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MEI Online: General Minerals Engineering: Conference Reports: UK Particle Technology Forum IV


UK Particle Technology Forum IV
Leeds, UK, 11-12 April 2002

Over 130 people attended the annual two-day meeting of particle technology community held at Bodington Hall, University of Leeds sponsored by IChemE, BNFL, Leeds Institute of Particle Science & Engineering, Procter & Gamble and Unilever. The meeting provided an informal atmosphere to assess the status of research in the UK through several events:

The Young Research of the Year event provided a platform for the six best postgraduate researchers to present their work to a wide audience. The entries and performances were outstanding with contributions on fluidisation phenomena, packing of mineral particulates and various particle formation methods.

Keynote lectures on Aspects of granular flow (Dr A Scott, Cambridge) and Probing particle interactions (Dr M Povey, Leeds) provided clear pointers to the success of fundamental science and thinking to improved understanding and modelling of complex multiphase particulate systems.

The Discussion Forum, provided a 6 minute soap box session to highlight the six best achievements in particle science and engineering across the UK, as nominated by heads of UK research groups. This proved to be a popular slot with fascinating new developments described including: - a new on-line particle size analyser based on a vibrating spring (University College), now under commercial development;
- application of distinct element modelling to predict particle screening performance (UMIST);
- use of synchrotron radiation to follow crystallisation processes in-situ and in real time under realistic process conditions;
- a new model to enable safer operation of fluidised beds for plastics production with substantial economic implications (University of Birmingham);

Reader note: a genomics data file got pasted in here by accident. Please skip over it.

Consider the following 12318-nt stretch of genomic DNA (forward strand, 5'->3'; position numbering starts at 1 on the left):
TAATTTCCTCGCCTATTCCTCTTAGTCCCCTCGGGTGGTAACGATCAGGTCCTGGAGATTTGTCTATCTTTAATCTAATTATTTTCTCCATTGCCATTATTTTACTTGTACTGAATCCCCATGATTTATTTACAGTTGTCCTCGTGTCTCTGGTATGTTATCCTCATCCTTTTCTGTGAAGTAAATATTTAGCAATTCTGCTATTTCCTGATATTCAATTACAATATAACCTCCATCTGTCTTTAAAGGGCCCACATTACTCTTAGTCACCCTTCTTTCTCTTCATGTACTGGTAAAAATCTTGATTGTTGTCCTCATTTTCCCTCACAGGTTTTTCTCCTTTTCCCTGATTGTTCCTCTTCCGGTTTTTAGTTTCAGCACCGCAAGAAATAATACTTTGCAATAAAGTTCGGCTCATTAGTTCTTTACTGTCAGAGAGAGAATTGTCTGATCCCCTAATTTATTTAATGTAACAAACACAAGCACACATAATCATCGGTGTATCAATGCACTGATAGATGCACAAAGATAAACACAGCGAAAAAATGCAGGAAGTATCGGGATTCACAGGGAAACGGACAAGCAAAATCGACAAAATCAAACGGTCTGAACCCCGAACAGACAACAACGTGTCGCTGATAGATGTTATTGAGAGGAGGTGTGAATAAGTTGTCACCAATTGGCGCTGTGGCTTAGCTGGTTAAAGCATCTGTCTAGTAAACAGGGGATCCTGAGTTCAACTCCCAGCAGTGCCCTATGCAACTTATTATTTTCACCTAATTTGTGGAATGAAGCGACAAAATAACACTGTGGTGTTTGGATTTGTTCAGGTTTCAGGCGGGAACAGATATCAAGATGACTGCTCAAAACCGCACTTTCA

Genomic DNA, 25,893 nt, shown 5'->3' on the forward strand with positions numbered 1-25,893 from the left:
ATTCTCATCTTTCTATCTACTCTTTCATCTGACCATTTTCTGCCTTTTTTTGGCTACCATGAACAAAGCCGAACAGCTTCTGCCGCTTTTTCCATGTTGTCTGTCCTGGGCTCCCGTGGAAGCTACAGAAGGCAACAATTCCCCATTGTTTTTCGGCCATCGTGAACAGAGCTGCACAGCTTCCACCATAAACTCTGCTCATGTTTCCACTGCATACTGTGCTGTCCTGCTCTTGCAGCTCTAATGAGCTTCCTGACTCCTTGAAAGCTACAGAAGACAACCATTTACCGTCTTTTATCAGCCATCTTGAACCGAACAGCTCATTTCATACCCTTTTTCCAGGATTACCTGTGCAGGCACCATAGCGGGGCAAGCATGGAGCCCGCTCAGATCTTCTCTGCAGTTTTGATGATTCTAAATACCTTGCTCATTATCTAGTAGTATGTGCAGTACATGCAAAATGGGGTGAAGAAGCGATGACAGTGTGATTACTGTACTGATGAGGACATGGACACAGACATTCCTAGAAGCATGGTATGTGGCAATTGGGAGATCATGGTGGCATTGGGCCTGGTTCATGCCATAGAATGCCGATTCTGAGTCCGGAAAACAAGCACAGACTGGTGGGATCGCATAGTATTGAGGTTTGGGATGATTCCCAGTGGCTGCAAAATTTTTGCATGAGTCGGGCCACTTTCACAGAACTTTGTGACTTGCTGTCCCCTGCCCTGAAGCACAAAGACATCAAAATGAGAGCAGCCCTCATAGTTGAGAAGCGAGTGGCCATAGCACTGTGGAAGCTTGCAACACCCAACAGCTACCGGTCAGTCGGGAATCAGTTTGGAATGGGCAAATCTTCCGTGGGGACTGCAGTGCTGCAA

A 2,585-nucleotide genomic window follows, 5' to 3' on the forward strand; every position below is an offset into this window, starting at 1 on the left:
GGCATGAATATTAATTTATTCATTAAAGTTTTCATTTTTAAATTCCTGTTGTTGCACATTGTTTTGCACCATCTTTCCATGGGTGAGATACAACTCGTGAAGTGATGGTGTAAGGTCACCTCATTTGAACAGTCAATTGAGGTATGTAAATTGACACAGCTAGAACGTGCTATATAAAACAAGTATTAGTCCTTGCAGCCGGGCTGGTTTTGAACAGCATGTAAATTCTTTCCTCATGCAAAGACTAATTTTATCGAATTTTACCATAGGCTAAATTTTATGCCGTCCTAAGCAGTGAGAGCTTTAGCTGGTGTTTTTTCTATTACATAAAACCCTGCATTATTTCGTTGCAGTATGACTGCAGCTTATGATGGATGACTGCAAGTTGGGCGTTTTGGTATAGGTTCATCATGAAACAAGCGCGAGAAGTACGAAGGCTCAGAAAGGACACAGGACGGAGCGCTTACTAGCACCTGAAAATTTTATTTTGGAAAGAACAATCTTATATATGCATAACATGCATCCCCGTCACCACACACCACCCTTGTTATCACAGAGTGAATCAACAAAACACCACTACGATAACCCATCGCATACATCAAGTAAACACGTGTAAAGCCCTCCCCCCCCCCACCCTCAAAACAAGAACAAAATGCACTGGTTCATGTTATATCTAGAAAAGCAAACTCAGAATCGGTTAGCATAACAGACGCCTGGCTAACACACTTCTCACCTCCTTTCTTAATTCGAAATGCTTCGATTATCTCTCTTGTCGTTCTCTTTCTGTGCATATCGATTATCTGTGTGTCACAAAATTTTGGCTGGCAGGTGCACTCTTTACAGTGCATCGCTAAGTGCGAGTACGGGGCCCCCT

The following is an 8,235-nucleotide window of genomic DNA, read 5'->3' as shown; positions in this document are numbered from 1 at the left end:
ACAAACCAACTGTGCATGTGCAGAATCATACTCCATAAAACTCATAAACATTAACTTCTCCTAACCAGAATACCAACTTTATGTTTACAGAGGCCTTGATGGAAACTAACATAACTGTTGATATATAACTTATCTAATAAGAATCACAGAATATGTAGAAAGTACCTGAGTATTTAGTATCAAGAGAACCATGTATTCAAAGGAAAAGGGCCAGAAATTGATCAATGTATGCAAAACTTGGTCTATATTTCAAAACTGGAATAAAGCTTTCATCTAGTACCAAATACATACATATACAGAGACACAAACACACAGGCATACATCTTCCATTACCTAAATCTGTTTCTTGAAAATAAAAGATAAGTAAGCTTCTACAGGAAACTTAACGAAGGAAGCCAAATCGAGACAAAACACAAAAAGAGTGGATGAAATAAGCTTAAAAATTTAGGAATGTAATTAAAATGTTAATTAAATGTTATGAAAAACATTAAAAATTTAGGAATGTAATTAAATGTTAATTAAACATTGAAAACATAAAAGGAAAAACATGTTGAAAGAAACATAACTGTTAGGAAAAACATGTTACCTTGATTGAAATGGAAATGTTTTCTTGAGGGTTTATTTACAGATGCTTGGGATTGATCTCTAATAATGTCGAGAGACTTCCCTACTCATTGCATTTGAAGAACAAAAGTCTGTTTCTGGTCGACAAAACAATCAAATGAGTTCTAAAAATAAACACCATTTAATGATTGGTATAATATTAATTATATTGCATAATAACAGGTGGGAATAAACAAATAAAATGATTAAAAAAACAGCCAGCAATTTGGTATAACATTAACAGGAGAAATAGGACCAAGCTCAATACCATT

- new understanding of relationship between size and shape of granules and their breakage behaviour under shear (Leeds);
- use of electrical capacitance imaging to validate multiphase modelling of wet and dry fluidisation reactors (Heriot Watt).

The L J Ford Lecture and Dinner, was chaired by Dr Colin Thornton (University of Aston) and given by Professor R Dave on behalf of Professor R Pfeffer (New Jersey Institute of Technology) on the topic of Advances in Particle Coating. It provided a fascinating update on the growth in methods for re-engineering particle surfaces using dry coating, mechanofusion, supercritical fluid methods and conventional wet nanochemistry.

The Forum Worskhops involved three informal sessions to give more hands on experience in different areas. Professor Brij Moudgil (Director of NSF Engineering Research Centre in Particle Science, University of Florida) gave a workshop on controlling dispersion and nanodispersions. Professor Brian Kaye (Emeritus Professor Laurentian University, Canada) introduced a group to practical skills in handling powders. Dr Bao Xu (Leeds University) with colleagues introduced the emerging and important topic of multiscale modelling giving examples of coupled DEM-CFD-MC models for particle systems.

With posters of graduate work and a lively exhibition of instrumentation to fill in the gaps, the two days passed quickly leaving attendees with a strong sense of community. The next UK Forum will be held in Sheffield in 2003.

Richard A Williams, Anglo American Plc Professor of Mineral & Process Engineering, University of Leeds, UK




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